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“The big problem in recent years, which has not yet been solved, is precisely access to housing for young people and the middle class“, explains Sofia Iturbe, COO and co-founder of Libeen. “The circumstances we have experienced in 2022, such as rising rates and inflation, make it even more impossible to save money.” Last spring, the company raised 2.5 million euros in funding and currently has almost 40,000 registered users. Their forecast is to continue growing: “I believe that SmartHousing is going to be the new way in which these groups buy their homes, because it is a product adapted to them,” Cartes predicts.

The numbers support his prediction: despite the fact that the price of rent has experienced a year-on-year increase in 2022 of 8.4% according to the website Idealista, and that it is comparatively more expensive than a mortgage, the high cash value of the down payment is a major obstacle to accessing mortgages, especially for young people. Solutions such as Libeen’s not only modernise the industry, but also make it more accessible.

"SmartHousing is going to be the new way for young people and the middle class to buy their home"

A commitment to the present and the future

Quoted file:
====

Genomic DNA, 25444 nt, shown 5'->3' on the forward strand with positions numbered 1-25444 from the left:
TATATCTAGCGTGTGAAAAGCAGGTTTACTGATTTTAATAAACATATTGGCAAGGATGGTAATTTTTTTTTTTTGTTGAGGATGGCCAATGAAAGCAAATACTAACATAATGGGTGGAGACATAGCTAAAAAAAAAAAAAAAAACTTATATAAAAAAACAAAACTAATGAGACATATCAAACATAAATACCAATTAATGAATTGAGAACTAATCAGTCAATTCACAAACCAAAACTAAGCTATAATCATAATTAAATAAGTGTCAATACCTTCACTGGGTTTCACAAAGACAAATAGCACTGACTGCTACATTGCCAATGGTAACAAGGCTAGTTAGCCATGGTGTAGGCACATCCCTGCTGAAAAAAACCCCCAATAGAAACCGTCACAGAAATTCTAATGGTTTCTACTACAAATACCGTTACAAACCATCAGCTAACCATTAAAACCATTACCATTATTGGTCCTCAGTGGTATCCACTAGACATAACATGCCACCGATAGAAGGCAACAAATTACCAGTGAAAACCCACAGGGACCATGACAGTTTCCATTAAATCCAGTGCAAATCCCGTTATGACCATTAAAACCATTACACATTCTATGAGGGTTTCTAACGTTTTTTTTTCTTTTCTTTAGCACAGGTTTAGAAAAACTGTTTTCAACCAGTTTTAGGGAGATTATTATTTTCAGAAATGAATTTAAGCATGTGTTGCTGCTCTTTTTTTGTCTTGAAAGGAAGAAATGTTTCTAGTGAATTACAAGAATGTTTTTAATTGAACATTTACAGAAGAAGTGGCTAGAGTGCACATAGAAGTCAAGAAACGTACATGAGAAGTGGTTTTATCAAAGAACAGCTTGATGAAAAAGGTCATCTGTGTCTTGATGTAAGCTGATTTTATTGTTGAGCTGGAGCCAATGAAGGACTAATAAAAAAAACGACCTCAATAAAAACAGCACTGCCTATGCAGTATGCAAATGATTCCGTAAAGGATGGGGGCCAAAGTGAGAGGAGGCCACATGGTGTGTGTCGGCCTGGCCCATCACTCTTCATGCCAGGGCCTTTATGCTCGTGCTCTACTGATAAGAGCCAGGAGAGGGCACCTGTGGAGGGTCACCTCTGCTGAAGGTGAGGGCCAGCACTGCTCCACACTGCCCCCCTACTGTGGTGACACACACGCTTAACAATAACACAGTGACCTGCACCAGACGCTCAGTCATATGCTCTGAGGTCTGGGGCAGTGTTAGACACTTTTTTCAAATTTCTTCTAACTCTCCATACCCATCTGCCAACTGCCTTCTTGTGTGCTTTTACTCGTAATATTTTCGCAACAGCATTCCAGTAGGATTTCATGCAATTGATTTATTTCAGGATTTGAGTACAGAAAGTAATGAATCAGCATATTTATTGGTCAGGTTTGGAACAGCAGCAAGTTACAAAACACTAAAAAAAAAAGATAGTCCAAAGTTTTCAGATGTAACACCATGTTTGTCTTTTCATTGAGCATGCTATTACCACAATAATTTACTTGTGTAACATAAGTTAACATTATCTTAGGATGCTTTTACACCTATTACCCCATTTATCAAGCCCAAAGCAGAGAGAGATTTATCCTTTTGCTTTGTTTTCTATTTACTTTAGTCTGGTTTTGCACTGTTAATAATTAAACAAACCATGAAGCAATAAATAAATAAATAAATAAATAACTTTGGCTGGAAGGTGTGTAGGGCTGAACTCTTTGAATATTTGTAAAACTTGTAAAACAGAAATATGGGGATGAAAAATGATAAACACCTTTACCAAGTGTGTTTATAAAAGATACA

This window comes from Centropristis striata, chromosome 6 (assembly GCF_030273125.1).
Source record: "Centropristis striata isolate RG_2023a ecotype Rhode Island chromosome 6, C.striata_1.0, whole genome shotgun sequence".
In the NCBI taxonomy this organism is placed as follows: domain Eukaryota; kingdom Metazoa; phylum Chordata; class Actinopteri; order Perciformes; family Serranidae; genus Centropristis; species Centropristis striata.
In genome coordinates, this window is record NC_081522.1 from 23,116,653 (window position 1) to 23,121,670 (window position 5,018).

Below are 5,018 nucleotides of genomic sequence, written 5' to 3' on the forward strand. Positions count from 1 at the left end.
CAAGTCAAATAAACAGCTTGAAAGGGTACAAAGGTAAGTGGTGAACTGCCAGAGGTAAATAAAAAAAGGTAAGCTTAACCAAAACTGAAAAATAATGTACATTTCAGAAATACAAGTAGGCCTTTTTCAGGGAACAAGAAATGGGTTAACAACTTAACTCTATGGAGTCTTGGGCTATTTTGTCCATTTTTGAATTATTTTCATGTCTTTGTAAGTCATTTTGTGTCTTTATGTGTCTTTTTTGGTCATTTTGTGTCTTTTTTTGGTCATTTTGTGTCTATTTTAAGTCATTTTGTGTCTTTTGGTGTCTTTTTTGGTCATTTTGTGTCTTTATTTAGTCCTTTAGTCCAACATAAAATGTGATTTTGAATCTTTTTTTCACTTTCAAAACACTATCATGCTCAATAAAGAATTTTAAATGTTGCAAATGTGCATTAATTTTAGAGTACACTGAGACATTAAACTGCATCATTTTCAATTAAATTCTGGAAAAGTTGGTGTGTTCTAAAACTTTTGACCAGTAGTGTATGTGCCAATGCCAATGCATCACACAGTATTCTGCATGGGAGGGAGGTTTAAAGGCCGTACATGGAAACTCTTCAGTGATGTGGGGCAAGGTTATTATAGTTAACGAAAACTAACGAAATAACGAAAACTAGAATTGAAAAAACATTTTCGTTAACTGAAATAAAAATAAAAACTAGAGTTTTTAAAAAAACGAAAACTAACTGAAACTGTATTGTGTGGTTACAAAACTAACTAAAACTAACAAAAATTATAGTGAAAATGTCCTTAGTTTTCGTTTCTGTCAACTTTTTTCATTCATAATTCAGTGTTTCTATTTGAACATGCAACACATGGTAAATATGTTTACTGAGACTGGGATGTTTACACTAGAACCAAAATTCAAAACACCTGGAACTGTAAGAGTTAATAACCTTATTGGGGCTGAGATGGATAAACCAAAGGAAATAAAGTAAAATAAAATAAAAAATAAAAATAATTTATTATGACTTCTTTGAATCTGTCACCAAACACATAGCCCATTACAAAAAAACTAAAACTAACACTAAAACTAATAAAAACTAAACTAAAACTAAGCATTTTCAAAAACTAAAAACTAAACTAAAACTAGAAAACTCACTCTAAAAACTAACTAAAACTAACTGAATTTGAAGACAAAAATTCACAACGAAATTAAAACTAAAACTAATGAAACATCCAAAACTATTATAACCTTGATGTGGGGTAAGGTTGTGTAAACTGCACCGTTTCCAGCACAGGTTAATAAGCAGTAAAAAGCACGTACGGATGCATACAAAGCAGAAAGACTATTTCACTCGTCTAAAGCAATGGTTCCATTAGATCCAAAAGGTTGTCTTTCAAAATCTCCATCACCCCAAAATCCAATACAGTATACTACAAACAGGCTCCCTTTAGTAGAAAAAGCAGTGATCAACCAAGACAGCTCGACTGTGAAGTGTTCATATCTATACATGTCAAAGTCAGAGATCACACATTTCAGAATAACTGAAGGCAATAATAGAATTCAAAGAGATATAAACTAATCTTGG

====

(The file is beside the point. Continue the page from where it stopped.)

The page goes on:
“I am convinced that the real estate sector has no way forward other than digitalisation and professionalism, because it is facing a buyer who is increasingly prepared, technological and who is looking for convenience in their dealings,” states Sonia BentuĂ©, of Unlatch.

The solutions proposed by entrepreneurs, in addition to offering the technological tools demanded by new consumers, can fulfil a social purpose. Encouraging the purchase of real estate is a way to avoid the impoverishment of society, according to JosĂ© Manuel Cartes, of Libeen. “If we don’t, people may reach retirement age with no savings and no housing. And if this problem affects many individuals, it will become a social problem.”

The fact that technology has the potential to build a fairer, more resilient and more efficient society and industries is something that drives the work of many entrepreneurs. Applied to the real estate sector, it is also positioned as a key element to structurally revolutionise the housing blueprint from its very foundations.